A Taste Of Home – Part II

Following on from Part I of this two part special, it’s time to tackle the Indian meal I had last week.  Indian restaurants are very difficult to track down in Santiago, but luckily there was one about a ten minute walk from my hotel, and so that seemed the easiest place to go.

It’s situated on Av. de 11 Septiembre, which is the same road as my hotel, but it’s much further down.  I’m by Pedro de Valdivia metro station, whereas this one is nearer Tobalaba (two stops on line one to the East).

I opted for the set menu, for about £6.00 or so.  With that you got a starter of cheese balls, with a main course of “Chicken Curry”, rice, and naan bread.  Quite what type of curry “chicken curry” was, I wasn’t certain, and I ended up having a bi lingual chat with the waiter (with me resolutely sticking to Spanish, while he opted for English). Unfortunately I also got a menu primarily in English, but fortunately it wasn’t a shambolic Google Translate job (unlike one incident I recall in a hotel in Bayeux, where the English menu offered “roofing tile” for pudding.  I still don’t know what that could have been – if you’re ever in the Bayeux area, definitely check out the tapestry)!

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Anyway, I enjoyed my chicken curry very much, although again, it’s not as good as curry in the UK!

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A Taste Of Home – Part I

Last weekend, I was having some time off in Santiago, and I thought that now I’ve been in Chile for six weeks, it’d be nice to have some food from home.  Clearly, the only option was to get a Chinese and an Indian, which is exactly what I went to do.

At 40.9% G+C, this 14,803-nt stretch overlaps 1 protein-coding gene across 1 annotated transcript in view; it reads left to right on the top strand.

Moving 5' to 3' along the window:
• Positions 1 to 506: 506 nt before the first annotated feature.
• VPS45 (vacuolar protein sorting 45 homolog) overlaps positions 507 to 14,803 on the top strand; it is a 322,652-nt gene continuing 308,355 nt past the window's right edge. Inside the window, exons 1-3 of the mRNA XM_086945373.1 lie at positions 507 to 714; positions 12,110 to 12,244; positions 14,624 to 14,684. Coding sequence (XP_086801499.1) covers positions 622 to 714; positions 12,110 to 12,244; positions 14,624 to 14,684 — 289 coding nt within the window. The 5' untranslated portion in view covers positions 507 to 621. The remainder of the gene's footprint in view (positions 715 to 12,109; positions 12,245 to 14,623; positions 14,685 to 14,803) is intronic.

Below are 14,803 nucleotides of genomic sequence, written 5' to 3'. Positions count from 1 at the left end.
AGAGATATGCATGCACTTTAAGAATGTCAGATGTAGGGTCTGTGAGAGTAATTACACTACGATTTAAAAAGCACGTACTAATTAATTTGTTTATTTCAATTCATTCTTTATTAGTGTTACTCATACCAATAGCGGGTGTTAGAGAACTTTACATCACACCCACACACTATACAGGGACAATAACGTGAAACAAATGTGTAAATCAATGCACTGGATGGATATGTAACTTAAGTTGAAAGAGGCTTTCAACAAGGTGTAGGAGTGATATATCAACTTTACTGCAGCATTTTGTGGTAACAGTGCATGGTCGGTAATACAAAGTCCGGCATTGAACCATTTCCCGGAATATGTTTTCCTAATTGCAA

Chile, not really having much experience in either Empire-building or Colonialism when compared to Britain’s efforts out in India and Hong Kong, has a bit of a disadvantage when it comes to foreign foods.  If you want your American fast food chains, then Santiago is full of them (McDonalds, Burger King, Taco Bell, Pizza Hut, Subway, etc. – although not that many Starbucks interestingly enough).

Anyway, yesterday was time for Chinese for lunch, so I duly went on a explore to find a restaurant.  Stumbling across one in a side street, I ventured in.

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The menu wasn’t especially diverse, and the classics that everyone has in the UK (such as sweet and sour/crispy duck) were conspicuous by their absence from the menu.  I went ahead and ordered some spring rolls, followed by “mixed rice”, and “Peking chicken”, which duly arrived nice and promptly.

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Peking chicken and mixed rice

It was nice, with a very generous helping of chicken, and at the end I was very full.  Overall, it was a solid meal, but I get the impression that foreign food here is more of a novelty, rather than something serious.  I guess it’s a bit like it must have been in the UK in the 70s.